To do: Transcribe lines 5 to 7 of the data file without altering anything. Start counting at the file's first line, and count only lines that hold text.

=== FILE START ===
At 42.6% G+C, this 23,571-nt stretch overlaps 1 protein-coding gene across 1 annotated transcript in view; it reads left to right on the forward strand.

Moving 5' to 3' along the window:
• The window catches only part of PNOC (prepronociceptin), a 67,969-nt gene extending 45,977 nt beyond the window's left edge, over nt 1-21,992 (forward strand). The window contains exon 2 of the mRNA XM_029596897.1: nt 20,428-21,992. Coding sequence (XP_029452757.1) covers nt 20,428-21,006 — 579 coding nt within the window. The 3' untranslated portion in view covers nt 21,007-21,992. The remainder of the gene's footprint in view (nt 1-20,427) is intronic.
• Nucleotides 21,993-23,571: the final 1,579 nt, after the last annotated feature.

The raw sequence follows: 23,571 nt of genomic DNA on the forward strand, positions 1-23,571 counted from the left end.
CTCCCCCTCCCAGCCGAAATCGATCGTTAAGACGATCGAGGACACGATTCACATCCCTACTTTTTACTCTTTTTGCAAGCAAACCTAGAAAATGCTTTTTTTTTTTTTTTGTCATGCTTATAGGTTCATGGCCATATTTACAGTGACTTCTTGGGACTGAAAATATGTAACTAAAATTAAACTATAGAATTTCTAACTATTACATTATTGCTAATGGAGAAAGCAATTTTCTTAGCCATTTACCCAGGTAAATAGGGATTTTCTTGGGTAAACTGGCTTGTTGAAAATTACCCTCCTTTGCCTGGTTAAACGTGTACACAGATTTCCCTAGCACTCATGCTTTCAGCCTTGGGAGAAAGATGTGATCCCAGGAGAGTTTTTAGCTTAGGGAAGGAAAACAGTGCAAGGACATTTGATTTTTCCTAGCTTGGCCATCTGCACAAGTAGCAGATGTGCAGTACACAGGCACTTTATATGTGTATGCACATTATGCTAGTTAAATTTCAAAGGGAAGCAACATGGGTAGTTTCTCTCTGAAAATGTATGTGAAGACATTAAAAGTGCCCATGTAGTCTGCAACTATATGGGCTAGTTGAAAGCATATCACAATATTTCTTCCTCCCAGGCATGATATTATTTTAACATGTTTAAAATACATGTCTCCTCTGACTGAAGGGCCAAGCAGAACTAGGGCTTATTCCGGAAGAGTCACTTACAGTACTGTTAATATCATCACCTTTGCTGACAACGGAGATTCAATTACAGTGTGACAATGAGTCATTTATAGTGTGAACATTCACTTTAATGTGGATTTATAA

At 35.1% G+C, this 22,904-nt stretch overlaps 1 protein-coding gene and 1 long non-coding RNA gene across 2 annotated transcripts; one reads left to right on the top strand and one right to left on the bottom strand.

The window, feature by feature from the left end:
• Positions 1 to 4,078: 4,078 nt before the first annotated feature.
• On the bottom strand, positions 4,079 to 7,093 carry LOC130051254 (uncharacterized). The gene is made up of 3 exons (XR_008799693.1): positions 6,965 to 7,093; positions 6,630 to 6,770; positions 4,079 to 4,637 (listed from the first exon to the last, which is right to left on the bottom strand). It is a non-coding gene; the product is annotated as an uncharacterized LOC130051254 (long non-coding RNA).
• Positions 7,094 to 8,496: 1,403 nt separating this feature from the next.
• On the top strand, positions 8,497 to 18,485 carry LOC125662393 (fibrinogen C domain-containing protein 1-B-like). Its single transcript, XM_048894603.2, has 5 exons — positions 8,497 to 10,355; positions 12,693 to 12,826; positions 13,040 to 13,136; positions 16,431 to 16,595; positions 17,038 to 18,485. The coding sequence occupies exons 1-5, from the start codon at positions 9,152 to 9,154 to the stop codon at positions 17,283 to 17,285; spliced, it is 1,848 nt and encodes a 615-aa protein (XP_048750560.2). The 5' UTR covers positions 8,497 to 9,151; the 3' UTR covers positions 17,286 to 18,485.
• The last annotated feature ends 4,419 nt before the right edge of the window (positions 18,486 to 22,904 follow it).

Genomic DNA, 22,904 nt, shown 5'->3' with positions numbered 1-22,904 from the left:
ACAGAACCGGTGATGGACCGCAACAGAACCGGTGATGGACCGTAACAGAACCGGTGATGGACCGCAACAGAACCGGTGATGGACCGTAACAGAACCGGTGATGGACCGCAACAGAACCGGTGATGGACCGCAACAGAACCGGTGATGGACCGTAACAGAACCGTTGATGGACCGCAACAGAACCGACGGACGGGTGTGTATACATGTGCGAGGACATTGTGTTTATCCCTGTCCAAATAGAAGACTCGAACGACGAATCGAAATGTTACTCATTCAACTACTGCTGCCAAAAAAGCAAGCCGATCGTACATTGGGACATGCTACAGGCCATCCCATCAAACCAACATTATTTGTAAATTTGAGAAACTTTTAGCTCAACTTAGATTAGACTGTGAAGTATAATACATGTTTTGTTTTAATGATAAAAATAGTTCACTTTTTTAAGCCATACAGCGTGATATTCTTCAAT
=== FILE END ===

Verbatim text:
The raw sequence follows: 23,571 nt of genomic DNA on the forward strand, positions 1-23,571 counted from the left end.
CTCCCCCTCCCAGCCGAAATCGATCGTTAAGACGATCGAGGACACGATTCACATCCCTACTTTTTACTCTTTTTGCAAGCAAACCTAGAAAATGCTTTTTTTTTTTTTTTGTCATGCTTATAGGTTCATGGCCATATTTACAGTGACTTCTTGGGACTGAAAATATGTAACTAAAATTAAACTATAGAATTTCTAACTATTACATTATTGCTAATGGAGAAAGCAATTTTCTTAGCCATTTACCCAGGTAAATAGGGATTTTCTTGGGTAAACTGGCTTGTTGAAAATTACCCTCCTTTGCCTGGTTAAACGTGTACACAGATTTCCCTAGCACTCATGCTTTCAGCCTTGGGAGAAAGATGTGATCCCAGGAGAGTTTTTAGCTTAGGGAAGGAAAACAGTGCAAGGACATTTGATTTTTCCTAGCTTGGCCATCTGCACAAGTAGCAGATGTGCAGTACACAGGCACTTTATATGTGTATGCACATTATGCTAGTTAAATTTCAAAGGGAAGCAACATGGGTAGTTTCTCTCTGAAAATGTATGTGAAGACATTAAAAGTGCCCATGTAGTCTGCAACTATATGGGCTAGTTGAAAGCATATCACAATATTTCTTCCTCCCAGGCATGATATTATTTTAACATGTTTAAAATACATGTCTCCTCTGACTGAAGGGCCAAGCAGAACTAGGGCTTATTCCGGAAGAGTCACTTACAGTACTGTTAATATCATCACCTTTGCTGACAACGGAGATTCAATTACAGTGTGACAATGAGTCATTTATAGTGTGAACATTCACTTTAATGTGGATTTATAA

At 35.1% G+C, this 22,904-nt stretch overlaps 1 protein-coding gene and 1 long non-coding RNA gene across 2 annotated transcripts; one reads left to right on the top strand and one right to left on the bottom strand.